How To Find a Web Developer For Your Team Without Wasting Time

Get the right person for your team who can help you get to the next level

I’ve hired several developers over the years, and I’ve worked some really talented people. I’ve also made mistakes – big mistakes.

Some that I’ve worked with have been amazingly talented professional high-level problem-solving savants.

Some I’ve hired there is zero chance that I would ever work with again and if I had it to do over again, I would have passed right from the beginning.

Live and learn, right?

Outside of the mandatory pre-requisite coding skills and ability to get the job done, today I’m just putting together a few quick thoughts on things you need to be looking for when it’s time to add a professional web developer to your team.

Ability to solve problems and think

Seems like it would come with the territory, amiright?

But it’s not always the case.

Sometimes developers will look for the minimum viable solution to a problem just to make it go away instead of taking the time to really understand the problem and do it the right way.

You want someone who can roll up their sleeves and find the real issue and get the right solution in place and sometimes that means doing the hard work of finding out what the real issue is, and what the right solution is to fix it.

Someone who’s always learning

One question I ask for every person I interview for a web development position is “what is your go-to learning resource to stay on top of the always-changing world of web design & development?

Any developer who’s worth the time and expense is someone who’s constantly learning and developing their skills.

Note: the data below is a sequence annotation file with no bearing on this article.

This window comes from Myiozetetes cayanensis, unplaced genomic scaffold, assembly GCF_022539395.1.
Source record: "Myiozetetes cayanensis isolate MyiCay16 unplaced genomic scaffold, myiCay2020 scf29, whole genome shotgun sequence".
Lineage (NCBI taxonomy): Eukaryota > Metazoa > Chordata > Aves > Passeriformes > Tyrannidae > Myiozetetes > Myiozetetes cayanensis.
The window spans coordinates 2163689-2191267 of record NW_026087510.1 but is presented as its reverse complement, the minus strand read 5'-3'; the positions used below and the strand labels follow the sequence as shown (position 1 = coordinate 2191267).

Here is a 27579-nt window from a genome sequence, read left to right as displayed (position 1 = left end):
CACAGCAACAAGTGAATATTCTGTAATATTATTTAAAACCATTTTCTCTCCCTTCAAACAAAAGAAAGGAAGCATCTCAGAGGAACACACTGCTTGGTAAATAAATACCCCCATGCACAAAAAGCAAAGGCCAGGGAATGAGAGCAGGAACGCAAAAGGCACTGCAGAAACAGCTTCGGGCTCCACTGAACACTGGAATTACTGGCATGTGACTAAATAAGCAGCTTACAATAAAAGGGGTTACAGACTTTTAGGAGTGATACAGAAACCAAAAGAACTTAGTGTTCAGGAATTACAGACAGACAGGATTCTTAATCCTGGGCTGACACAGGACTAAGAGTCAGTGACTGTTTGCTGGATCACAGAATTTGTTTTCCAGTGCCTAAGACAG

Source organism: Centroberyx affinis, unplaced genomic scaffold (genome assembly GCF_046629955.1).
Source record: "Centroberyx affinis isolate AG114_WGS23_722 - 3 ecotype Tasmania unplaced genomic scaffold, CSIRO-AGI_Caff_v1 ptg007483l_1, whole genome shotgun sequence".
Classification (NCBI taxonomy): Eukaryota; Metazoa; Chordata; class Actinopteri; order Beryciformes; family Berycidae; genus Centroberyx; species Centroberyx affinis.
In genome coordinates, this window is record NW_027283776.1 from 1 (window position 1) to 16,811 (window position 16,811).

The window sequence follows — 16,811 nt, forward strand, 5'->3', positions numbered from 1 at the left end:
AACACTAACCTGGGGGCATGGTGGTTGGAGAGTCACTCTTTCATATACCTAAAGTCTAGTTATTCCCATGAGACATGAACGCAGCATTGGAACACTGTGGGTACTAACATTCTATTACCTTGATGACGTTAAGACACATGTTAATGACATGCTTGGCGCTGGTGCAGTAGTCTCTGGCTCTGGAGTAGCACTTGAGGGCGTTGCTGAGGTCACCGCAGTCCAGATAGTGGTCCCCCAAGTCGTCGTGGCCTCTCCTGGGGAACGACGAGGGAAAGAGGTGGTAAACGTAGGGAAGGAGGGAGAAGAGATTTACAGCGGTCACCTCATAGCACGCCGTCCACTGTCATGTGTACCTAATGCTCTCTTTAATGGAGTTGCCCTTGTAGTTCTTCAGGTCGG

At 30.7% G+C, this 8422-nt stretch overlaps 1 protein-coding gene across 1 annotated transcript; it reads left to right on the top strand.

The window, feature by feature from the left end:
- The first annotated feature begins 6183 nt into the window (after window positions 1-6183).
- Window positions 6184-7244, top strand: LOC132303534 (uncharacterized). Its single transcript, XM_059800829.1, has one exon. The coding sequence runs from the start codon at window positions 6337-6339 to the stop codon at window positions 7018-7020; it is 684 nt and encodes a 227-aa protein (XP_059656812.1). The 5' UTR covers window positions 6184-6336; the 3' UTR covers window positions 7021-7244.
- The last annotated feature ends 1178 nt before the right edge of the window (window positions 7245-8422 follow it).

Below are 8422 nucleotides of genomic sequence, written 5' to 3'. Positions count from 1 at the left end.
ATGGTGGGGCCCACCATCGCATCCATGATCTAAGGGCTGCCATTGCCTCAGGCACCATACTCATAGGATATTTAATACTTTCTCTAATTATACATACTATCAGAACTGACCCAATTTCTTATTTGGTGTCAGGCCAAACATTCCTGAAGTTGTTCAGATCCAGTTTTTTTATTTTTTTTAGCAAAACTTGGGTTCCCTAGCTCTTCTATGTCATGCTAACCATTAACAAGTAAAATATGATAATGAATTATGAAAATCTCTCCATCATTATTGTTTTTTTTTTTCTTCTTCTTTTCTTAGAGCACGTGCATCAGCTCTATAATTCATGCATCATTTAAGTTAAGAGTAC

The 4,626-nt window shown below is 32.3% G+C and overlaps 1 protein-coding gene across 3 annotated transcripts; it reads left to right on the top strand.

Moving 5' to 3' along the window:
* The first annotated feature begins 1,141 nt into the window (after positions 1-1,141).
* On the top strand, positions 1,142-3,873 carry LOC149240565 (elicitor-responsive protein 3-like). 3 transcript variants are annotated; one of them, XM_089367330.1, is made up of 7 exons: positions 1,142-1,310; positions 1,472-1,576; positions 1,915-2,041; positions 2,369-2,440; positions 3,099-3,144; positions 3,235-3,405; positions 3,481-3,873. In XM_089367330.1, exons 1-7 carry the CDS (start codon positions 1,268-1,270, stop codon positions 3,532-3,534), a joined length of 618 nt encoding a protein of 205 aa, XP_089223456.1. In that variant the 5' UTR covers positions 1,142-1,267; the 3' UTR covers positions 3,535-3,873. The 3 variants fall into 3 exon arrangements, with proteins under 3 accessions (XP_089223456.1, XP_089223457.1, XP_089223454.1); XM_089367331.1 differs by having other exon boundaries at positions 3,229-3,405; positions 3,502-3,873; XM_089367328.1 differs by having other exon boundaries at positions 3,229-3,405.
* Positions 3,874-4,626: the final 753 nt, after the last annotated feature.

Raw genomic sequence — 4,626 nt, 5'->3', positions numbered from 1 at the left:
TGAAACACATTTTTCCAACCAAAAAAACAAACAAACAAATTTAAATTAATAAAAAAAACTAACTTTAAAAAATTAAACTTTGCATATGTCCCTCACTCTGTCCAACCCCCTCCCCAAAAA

There are a few baseline standards that developers keep in their toolbox like Stack Overflow and Stack Exchange – both sites where I spend a lot of time that’s overflowing with brilliant questions & answers to development issues.

But then there are other sources too. I like to see web development related blogs like WP Tavern, for WordPress-related stuff, and the Lullabot blog for Drupal stuff.

Then there are learning platforms like that are more in-depth. If your web dev candidate is a member of a site like this, then they’re definitely serious about learning.

Confident in their skills, but humble and able to take direction

This quality is key, and if I’m being honest, it should be a pre-requisite for just about any position you’re trying to hire for.

But I digress…

Good developers sometimes come with big egos and think that because you may not be in the same league as they are that you’re not qualified to make a judgment one way or the other.

This is not good.

You want someone who believes in what they build, without a doubt. But if they’re resistant to your feedback on how things should be executed then you’ve got a problem.

When you’re interviewing them ask them about how they handle times when they had their idea or concept shut down, and how they reacted, then listen to them explain. You want someone who’s able to put their ego aside and dig in and get to work.

Able to work well with other developers

Teamwork is vital in web development. There are times that web developers just need to be left alone to work and build, but there is a lot of collaboration that goes into building a high-quality website between designers, copywriters, project managers, clients, stakeholders and more.

Your developer should be able to talk about times when they worked together with a team to create a solution for an issue and how they resolved it as a team.

It doesn’t matter if they’re the only developer on your team. That’s not unusual. If your business is growing at all then there will be other people that are on your team too – copywriters, assistants, marketers, designers, etc. They need to be able to work well with the rest of your team.

Someone who takes initiative

Getting this right is a big deal. You want someone who can find issues or resolve problems before they happen.

But this doesn’t mean that they’re just taking liberty to do anything they want.

What it means is that they’re able to identify the issue, put together a solution to solve it, and present it to you so you can make the decision on how to proceed.


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